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Up First briefing: U.S. strikes Houthis again; improve your mental health in 2024

Houthi fighters and tribesmen stage a rally against the U.S. and the U.K. strikes on Houthi-run military sites near Sanaa, Yemen, on Sunday, Jan. 14.
AP
Houthi fighters and tribesmen stage a rally against the U.S. and the U.K. strikes on Houthi-run military sites near Sanaa, Yemen, on Sunday, Jan. 14.

Good morning. You're reading the Up First newsletter. Subscribe here to get it delivered to your inbox, and listen to the Up First podcast for all the news you need to start your day.

Today's top stories

The U.S. Navy carried out a third round of strikes against Houthi militants in Yemen yesterday in response to Houthi attacks on commercial ships traveling on the Red Sea. While the U.S. says it knocked out Houthi missiles during the strike, the Houthis still managed to launch missiles that hit a Greek-owned ship hours later. The Houthis claim they are attacking ships with connections to Israel.

  • "Clearly, the Houthis have not been deterred up to this point," NPR's Greg Myre says on Up First. Analysts tell him the U.S. should not expect the Houthis to run out of weapons in the short term. As the Israel-Hamas war passes the 100-day mark, Myre reports that hostilities are "playing out in five or six places daily in the Middle East." U.S. forces are involved in several of them. Myre describes the Middle East conflict as a "very volatile moment."


The U.S. Supreme Court is set to hear a case today that could weaken government agencies' power to regulate...everything. The plaintiffs in the case are a small group of New Jersey fishermen who don't want to pay for monitors on their boats to ensure they follow federal regulations.

  • Former solicitor general Paul Clement is asking the high court to overrule a 40-year-old case that asks judges to defer to federal agency interpretations of regulations if they're reasonable, NPR's Carrie Kahn says. Clement argues the precedent gives federal agencies way too much power. David Doniger of the environmental advocacy group Natural Resources Defense Council says the real goal of this case is to "enfeeble the federal government so that we don't have the capacity to deal with modern problems."


January is the month most drug companies raise prices, and this year is no different. There have been about 600 price hikes so far this month, according to drug price nonprofit 46Brooklyn Research. But for the first time, 46Brooklyn reported there were also considerable price decreases, driven by legislation passed in 2021 under President Biden. The law increased penalties drug manufacturers would pay if they increased prices faster than inflation. Here's how these drug price fluctuations will affect consumers.

Today's listen

/ Amanda Tipton
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Amanda Tipton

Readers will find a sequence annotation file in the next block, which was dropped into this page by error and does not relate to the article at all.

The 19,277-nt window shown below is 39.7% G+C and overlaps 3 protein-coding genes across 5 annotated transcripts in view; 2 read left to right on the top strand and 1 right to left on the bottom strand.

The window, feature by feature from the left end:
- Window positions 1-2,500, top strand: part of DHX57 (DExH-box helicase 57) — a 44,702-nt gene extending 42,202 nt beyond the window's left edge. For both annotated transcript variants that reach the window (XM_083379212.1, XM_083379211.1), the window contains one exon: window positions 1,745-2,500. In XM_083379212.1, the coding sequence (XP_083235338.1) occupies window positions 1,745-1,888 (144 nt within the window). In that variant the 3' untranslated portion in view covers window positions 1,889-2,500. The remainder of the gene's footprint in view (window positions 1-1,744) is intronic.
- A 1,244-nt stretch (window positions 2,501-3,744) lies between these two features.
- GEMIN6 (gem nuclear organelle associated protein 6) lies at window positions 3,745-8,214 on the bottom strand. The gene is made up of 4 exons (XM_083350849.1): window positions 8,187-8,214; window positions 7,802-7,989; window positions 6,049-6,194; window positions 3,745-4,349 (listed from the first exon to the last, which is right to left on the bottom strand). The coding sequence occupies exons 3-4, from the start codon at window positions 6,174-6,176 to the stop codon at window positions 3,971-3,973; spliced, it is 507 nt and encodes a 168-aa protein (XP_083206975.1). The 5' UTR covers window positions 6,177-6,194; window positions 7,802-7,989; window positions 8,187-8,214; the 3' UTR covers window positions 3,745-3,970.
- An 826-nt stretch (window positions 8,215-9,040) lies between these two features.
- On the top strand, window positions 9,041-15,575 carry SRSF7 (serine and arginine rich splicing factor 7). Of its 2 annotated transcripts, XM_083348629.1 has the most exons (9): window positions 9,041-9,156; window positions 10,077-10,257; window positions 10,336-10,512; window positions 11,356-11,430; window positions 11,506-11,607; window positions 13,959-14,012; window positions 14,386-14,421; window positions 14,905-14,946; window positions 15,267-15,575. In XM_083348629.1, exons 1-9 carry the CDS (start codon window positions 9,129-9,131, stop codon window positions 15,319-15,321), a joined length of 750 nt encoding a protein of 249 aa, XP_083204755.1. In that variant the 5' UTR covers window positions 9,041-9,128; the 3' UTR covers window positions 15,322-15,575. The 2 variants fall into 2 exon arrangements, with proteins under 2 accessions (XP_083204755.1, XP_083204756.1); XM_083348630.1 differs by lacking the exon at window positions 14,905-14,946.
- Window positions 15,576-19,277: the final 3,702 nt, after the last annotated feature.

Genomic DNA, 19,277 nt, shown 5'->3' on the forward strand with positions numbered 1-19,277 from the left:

Can a piece of music tell the entire story of the universe? That's the challenge Nokuthula Ngwenyama undertook when she created "Flow," a string quartet piece. She tells NPR's Olivia Hampton that the composition is about how we're connected to one another and nature in irreversible ways. The Takács Quartet debuted the work in November.

Listen to parts of the piece and hear the musicians recount how they pushed their instruments — and themselves — to the limit for this project.

Life kit's resolution planner

/ Sol Cotti for NPR
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Sol Cotti for NPR

This month, we are highlighting some of the most popular New Year's resolutions. Find a resolution and stick to it for the entire year with Life Kit's planner.

Last week, we brought you Life Kit's best advice to get into top physical shape. While improving your fitness is an excellent New Year's resolution, make sure you're taking care of your mental health, too.

  • Don't let work burn you out. It's a risk factor for depression, substance abuse and even suicide. Learn to spot the signs of workplace burnout and how to regain control.
  • Follow a guided meditation by Jon Kabat-Zinn, the founder of the mindfulness-based stress reduction technique. Slowing down and being mindful can help you react better to stress.
  • Constantly saying "yes" can lead you to suppress who you are to please others. These tips will help chronic people-pleasers say "no." (This is Life Kit editor Malaka Gharib's New Year's resolution!)


Nurture your mental health this year with more of Life Kit's resolution ideas, including how to have more fun and let go of perfectionism.

3 things to know before you go

As of Tuesday, Guinness World Record said it is reviewing evidence of Bobi's lifespan, while also looking for new information and "reaching out to experts and those linked to the original application."
Jorge Jeronimo / AP
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AP
As of Tuesday, Guinness World Record said it is reviewing evidence of Bobi's lifespan, while also looking for new information and "reaching out to experts and those linked to the original application."

  1. Guinness World Records has suspended the "oldest dog ever" title of Bobi, a purebred Rafeiro do Alentejo, as the organization investigates concerns about the dog's real age
  2. ABC News canceled its Republican primary debate initially scheduled for tomorrow because it does not have enough candidates participating. 
  3. Eagles center Jason Kelce announced he's retiring from football. Throughout his career, he was a six-time team captain, selected for the Pro Bowl seven times, named a first-team All-Pro six times and played an integral part in the Eagles' first-ever Super Bowl win. (via Billy Penn at WHYY)

This newsletter was edited by Treye Green.

Copyright 2024 NPR. To see more, visit https://www.npr.org.

Suzanne Nuyen